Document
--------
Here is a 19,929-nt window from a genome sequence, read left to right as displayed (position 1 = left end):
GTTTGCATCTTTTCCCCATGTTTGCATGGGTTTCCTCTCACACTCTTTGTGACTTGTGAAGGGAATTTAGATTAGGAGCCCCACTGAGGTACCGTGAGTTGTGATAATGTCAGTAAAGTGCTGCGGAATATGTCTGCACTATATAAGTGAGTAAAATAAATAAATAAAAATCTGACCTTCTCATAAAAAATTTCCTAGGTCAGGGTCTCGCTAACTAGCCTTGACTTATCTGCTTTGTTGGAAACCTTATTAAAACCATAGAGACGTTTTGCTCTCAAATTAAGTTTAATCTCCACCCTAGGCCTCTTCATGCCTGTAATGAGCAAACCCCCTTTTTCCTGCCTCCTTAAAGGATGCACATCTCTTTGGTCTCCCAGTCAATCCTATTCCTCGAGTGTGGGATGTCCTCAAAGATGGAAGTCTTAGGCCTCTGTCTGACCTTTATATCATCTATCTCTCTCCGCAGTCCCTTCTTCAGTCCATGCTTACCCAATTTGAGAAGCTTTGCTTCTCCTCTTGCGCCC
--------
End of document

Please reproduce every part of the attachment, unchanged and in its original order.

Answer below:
Here is a 19,929-nt window from a genome sequence, read left to right as displayed (position 1 = left end):
GTTTGCATCTTTTCCCCATGTTTGCATGGGTTTCCTCTCACACTCTTTGTGACTTGTGAAGGGAATTTAGATTAGGAGCCCCACTGAGGTACCGTGAGTTGTGATAATGTCAGTAAAGTGCTGCGGAATATGTCTGCACTATATAAGTGAGTAAAATAAATAAATAAAAATCTGACCTTCTCATAAAAAATTTCCTAGGTCAGGGTCTCGCTAACTAGCCTTGACTTATCTGCTTTGTTGGAAACCTTATTAAAACCATAGAGACGTTTTGCTCTCAAATTAAGTTTAATCTCCACCCTAGGCCTCTTCATGCCTGTAATGAGCAAACCCCCTTTTTCCTGCCTCCTTAAAGGATGCACATCTCTTTGGTCTCCCAGTCAATCCTATTCCTCGAGTGTGGGATGTCCTCAAAGATGGAAGTCTTAGGCCTCTGTCTGACCTTTATATCATCTATCTCTCTCCGCAGTCCCTTCTTCAGTCCATGCTTACCCAATTTGAGAAGCTTTGCTTCTCCTCTTGCGCCC